It's been five years since Todd Howard revealed the startling news that yes, Bethesda is going to make The Elder Scrolls 6, and it will be years yet before it actually arrives. It's a virtually unprecedented gap between a game's "announcement" (such as it was) and tangible evidence that something's being done to make it happen, and Howard himself said not too long ago that he regrets handling the reveal the way he did. The obvious question then is, why announce it at all? According to longtime Bethesda designer Bruce Nesmith, the fans basically bullied him into it.
"The company took years of hits for not talking about Elder Scrolls 6," Nesmith said in a MinnMax interview. "I mean, years of hits. Because Todd's opinion—one which I share, by the way—is that the videogame industry has short memories. Those companies that start touting their games years ahead of time, actually, they screw themselves. The best time to start talking about it is six months before release.
"Only the fact that everybody was, you know, the pitchforks and torches were out, was what got Todd to say yes, we're going to do Elder Scrolls 6, I promise you, it's for real, it'll happen. But I'm betting you won't hear much in the way of details until a good six months before release."
That's exactly how Bethesda handled the release of Fallout 4 back in 2015: Bethesda officially announced the game in June 2015, and it launched in November of that same year. That brief window no doubt contributed to the expectation that when Elder Scrolls 6 was confirmed in 2018, it wouldn't be that far off—an expectation we now know was way off-base.
Nesmith left Bethesda in 2021 after a total of 20 years at the studio, during which time he earned credits on games including Daggerfall, Oblivion, Skyrim—on which he was the lead designer—and all of Bethesda's Fallout games. Prior to his departure, he also served as a systems designer on Starfield. It's fair to say he has a pretty good grasp on the studio's approach to making games, in other words, and he predicted that the runaway success of Baldur's Gate 3—which has been among Steam's top sellers since August—won't really have much influence on the Elder Scrolls 6 because Bethesda has such a distinct approach to making games.
Nesmith said Baldur's Gate 3 "is a triumph of trying to make the tabletop experience actually happen right there in the computer," in large part because just about every decision has meaningful consequences: Following one particular course of action will exclude you from pursuing others, and thus lock you out of potentially significant chunks of the game. At Bethesda, on the other hand, "the games we're making were so big, we had to take the approach of, 'Well, everybody's got to be able to do this at some point, we can't lock off content that way.'"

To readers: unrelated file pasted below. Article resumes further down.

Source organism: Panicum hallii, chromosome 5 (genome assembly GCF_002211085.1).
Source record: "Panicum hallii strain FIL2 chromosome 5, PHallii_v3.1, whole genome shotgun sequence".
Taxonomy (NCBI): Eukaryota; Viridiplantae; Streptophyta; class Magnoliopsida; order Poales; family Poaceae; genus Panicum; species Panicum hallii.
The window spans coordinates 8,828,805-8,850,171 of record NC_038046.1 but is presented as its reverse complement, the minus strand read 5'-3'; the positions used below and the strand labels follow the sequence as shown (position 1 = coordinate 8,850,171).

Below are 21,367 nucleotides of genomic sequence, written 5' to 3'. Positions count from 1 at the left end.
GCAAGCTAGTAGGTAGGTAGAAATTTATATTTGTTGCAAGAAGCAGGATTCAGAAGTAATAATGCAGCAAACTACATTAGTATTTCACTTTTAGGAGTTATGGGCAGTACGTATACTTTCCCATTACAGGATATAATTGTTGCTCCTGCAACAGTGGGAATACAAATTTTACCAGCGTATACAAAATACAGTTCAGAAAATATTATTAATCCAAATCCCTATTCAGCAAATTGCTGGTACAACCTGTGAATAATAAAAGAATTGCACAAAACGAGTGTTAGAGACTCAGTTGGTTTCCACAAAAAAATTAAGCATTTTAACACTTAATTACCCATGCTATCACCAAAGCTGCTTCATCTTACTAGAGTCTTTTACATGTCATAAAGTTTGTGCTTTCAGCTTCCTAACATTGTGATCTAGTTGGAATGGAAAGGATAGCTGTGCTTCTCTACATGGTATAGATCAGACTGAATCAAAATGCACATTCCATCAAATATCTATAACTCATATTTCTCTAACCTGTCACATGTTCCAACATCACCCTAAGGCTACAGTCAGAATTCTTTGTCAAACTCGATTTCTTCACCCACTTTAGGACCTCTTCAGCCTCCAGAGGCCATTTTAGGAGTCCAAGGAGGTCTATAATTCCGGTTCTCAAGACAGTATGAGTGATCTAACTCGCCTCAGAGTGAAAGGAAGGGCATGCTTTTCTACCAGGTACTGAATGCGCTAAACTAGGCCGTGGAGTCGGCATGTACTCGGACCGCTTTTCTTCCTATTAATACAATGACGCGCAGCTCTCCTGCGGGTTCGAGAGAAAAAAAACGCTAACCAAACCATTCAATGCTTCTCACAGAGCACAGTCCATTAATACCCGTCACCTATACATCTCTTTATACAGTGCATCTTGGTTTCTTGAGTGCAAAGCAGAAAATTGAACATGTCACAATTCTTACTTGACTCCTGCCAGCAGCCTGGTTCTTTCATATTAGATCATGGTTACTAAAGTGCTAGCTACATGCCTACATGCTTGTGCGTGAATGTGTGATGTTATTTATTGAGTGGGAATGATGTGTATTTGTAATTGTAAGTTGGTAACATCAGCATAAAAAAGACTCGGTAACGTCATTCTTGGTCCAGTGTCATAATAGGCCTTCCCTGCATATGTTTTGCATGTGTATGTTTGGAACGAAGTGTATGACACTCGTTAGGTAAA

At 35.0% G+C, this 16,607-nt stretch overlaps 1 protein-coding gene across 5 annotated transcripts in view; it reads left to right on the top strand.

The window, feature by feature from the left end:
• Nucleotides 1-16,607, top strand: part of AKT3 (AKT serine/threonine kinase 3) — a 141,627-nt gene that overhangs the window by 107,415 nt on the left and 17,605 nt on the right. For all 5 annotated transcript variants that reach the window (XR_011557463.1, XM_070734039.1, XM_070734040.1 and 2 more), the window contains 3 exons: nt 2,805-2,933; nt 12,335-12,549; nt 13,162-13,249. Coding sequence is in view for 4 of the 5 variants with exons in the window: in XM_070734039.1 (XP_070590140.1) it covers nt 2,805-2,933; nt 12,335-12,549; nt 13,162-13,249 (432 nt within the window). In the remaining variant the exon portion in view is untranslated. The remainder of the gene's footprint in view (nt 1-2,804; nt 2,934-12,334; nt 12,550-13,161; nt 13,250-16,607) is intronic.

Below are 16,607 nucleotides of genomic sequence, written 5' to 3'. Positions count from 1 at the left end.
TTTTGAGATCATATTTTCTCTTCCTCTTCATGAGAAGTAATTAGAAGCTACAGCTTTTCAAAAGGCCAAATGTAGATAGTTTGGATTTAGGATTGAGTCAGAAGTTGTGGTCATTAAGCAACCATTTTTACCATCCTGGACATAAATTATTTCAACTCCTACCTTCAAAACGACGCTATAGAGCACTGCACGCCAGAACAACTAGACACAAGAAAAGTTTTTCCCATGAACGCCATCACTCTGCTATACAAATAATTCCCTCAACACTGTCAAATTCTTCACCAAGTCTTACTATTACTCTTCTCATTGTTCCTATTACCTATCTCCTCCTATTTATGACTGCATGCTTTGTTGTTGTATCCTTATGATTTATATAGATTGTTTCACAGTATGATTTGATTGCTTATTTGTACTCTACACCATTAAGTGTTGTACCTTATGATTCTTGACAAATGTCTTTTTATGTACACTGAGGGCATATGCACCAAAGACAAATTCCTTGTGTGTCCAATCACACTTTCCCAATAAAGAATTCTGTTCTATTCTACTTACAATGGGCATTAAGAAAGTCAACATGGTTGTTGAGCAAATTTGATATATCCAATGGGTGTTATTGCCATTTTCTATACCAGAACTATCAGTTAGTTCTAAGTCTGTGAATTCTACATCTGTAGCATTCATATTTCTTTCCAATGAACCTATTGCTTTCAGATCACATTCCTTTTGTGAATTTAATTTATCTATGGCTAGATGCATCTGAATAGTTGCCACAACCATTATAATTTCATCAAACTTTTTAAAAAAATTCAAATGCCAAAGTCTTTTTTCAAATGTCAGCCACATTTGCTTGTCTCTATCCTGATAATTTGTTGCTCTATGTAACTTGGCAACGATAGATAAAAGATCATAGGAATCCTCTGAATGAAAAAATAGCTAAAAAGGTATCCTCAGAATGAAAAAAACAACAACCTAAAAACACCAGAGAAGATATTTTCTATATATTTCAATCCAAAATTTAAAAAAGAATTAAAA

"You can see it in our games," Nesmith said. "You can get to be the heads of all the guilds, you can be friends with all the companions, you can go to all the places. Nothing is off limits. But when you play Baldur's Gate 3 you get the impression, rightly so, that this decision I'm about to make will close off parts of the game and open up others. It's meaningful, that means something.
"[Bethesda is] in the business of making games that people would play for hundreds of hours. And if you cut off 50% of your game, they're not going to play for hundreds of hours now, they've only got 50 hours they can play because you cut off half of it. You got benefit for that [in Baldur's Gate 3], the benefit I just talked about—every decision feels highly meaningful—whereas very few of the decisions in a Bethesda game feel highly meaningful."
The interview covers a lot of other ground, including Bethesda's growth following the Microsoft acquisition, the response to Starfield's release, the downsides of such long periods of development, and what it is that Todd Howard actually does there. If you're a Bethesda fan, it's definitely a good listen.
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Andy has been gaming on PCs from the very beginning, starting as a youngster with text adventures and primitive action games on a cassette-based TRS80. From there he graduated to the glory days of Sierra Online adventures and Microprose sims, ran a local BBS, learned how to build PCs, and developed a longstanding love of RPGs, immersive sims, and shooters. He began writing videogame news in 2007 for The Escapist and somehow managed to avoid getting fired until 2014, when he joined the storied ranks of PC Gamer. He covers all aspects of the industry, from new game announcements and patch notes to legal disputes, Twitch beefs, esports, and Henry Cavill. Lots of Henry Cavill.
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